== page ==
Happy birthday, Mr. Data.gov

Redesigned site is more intuitive

On its first birthday tomorrow, May 21, Data.gov will unveil a much-anticipated redesign. In the year since its launch, the site had grown from 47 data sets to more than 250,000. Give people the data and let them innovate — that’s the laudable idea behind Data.gov. Unfortunately, much of the data wasn’t usable, even by developers, as was noted in a discussion of Data.gov earlier this month  at the Open Government and Innovations conference.

Wired.com has shared with its readers a sneak peek of the new Data.gov . U.S. CIO Vivek Kundra told Wired that one of the challenges faced by Data.gov is the outdated technology of the federal government. “We’ve noticed this huge gap in tech investment between the private sector and the public sector,” he said.

The Obama administration has increased outreach to get more people to use Data.gov, hiring Jeanne Holm, former chief knowledge architect for NASA’s jet-propulsion laboratory, as an evangelist for the site. Holm will visit grade schools, high schools and universities, demonstrating how students and teachers can use the datasets.

The redesigned site puts the more popular datasets upfront and puts a search function at the top of each page. Kundra said his vision is “to realize a YouTube for data. You can embed your analysis on a Web site, and the content and presentation layer will stay alive as the data gets updated over time.”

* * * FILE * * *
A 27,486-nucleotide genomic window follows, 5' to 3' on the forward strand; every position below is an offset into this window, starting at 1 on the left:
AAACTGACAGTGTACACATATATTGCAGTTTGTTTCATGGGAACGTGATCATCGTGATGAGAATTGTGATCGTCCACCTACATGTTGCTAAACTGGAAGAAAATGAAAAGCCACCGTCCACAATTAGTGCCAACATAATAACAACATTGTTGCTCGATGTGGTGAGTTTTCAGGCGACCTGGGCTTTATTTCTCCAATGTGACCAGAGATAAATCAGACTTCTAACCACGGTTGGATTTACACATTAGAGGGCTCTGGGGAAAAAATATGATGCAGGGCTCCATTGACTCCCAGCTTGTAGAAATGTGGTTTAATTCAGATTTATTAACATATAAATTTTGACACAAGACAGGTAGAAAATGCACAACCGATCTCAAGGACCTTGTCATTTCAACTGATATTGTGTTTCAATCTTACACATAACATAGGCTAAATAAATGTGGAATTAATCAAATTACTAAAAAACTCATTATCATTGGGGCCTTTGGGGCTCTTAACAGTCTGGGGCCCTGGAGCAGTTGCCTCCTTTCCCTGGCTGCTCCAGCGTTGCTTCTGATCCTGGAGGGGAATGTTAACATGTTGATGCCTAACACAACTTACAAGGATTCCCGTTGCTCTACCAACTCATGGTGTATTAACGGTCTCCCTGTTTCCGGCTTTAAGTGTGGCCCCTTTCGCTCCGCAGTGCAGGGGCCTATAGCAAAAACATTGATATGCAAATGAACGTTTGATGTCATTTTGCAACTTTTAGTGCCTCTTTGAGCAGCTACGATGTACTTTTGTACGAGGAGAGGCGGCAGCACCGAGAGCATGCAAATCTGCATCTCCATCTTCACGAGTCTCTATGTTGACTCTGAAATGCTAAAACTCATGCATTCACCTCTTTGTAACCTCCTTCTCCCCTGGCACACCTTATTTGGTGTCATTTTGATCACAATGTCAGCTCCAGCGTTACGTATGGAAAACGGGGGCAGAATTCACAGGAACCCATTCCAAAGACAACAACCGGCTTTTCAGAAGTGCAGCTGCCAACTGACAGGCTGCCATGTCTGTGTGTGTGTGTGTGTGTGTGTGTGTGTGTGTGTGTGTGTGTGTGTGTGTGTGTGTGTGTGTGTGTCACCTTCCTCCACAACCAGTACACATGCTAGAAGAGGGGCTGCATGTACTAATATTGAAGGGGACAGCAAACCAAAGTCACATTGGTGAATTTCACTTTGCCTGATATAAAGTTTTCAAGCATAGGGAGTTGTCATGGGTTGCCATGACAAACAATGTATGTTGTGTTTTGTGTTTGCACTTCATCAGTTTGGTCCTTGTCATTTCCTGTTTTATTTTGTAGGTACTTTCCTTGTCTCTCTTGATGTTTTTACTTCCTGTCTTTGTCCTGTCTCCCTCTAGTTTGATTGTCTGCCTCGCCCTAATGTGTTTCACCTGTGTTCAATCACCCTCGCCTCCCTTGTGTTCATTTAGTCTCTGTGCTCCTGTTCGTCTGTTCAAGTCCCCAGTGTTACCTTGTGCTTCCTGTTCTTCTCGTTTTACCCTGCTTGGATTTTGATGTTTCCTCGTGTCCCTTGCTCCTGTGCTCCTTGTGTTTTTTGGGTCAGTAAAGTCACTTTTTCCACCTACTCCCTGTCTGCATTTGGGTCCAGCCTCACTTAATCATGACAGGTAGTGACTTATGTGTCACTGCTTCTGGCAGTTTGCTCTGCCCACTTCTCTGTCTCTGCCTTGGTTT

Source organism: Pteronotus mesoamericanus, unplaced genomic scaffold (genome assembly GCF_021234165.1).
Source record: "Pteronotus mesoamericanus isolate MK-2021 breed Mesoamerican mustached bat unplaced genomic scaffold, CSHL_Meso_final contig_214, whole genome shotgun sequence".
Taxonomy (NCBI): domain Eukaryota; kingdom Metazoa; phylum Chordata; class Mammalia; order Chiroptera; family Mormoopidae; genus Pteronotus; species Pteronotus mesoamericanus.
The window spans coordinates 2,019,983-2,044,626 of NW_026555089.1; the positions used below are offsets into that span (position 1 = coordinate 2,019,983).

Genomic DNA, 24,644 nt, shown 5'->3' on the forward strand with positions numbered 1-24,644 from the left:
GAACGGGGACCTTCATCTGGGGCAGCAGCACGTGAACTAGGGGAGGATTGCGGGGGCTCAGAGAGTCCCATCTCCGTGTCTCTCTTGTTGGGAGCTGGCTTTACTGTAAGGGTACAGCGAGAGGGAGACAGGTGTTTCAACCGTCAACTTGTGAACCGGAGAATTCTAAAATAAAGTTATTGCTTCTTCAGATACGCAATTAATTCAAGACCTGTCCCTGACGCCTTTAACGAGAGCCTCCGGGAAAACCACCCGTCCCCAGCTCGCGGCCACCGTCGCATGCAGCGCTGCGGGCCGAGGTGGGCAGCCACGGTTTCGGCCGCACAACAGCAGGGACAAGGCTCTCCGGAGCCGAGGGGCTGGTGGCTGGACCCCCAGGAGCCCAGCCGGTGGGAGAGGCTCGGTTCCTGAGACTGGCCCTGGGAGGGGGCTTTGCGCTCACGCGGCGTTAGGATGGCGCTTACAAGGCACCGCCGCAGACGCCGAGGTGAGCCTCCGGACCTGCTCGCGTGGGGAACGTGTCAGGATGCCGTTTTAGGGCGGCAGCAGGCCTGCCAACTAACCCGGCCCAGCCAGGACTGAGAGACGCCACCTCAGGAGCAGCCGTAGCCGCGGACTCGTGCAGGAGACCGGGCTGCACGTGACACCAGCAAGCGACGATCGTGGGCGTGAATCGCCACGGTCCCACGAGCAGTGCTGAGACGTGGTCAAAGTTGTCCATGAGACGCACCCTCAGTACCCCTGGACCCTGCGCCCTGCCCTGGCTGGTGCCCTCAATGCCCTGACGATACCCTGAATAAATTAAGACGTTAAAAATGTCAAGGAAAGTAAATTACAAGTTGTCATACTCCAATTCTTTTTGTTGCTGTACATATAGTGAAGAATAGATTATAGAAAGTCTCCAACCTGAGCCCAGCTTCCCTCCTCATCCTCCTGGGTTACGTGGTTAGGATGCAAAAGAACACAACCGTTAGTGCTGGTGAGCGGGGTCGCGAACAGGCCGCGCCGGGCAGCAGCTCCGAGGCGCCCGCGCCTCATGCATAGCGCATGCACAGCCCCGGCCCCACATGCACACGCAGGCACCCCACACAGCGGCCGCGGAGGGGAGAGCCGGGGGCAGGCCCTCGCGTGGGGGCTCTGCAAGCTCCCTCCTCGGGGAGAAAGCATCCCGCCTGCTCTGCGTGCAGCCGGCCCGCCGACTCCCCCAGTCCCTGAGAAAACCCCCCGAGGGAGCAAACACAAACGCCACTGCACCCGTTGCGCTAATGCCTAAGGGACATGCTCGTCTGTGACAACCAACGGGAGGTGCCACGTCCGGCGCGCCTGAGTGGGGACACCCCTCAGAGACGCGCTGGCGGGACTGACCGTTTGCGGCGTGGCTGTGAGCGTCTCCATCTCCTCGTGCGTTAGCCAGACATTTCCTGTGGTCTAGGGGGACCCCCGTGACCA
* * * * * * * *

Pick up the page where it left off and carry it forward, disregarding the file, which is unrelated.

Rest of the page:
The new site uses visualization software to map and graph data on obesity trends, flight times and earthquakes. The project has also taken a cue from researchers at Rensselaer Polytechnic Institute by making use of the semantic Web to make it easier for governmental data to power data mashups.

We’ll be watching closely to see if Data.gov does fulfill its promise of enabling a new world of innovation based on government data. In the discussion of Data.gov at the Open Government and Innovations conference, Steve Drucker, president of Fig Leaf Software, said that the datasets currently available on Data.gov didn’t pass the “mom test,” meaning that his mother wouldn’t be able to glean anything useful from the site.

Now, my mom is 90 years old and still very sharp . She knows Cobol and is talking about starting her own blog. I’m going to run the new Data.gov site past Mom this weekend and see if she finds anything useful there. If she does, then I will say, congratulations, Data.gov. You’ve passed my mom’s test. And believe me, she’s no easy grader.

 

About the Author

Trudy Walsh is a senior writer for GCN.

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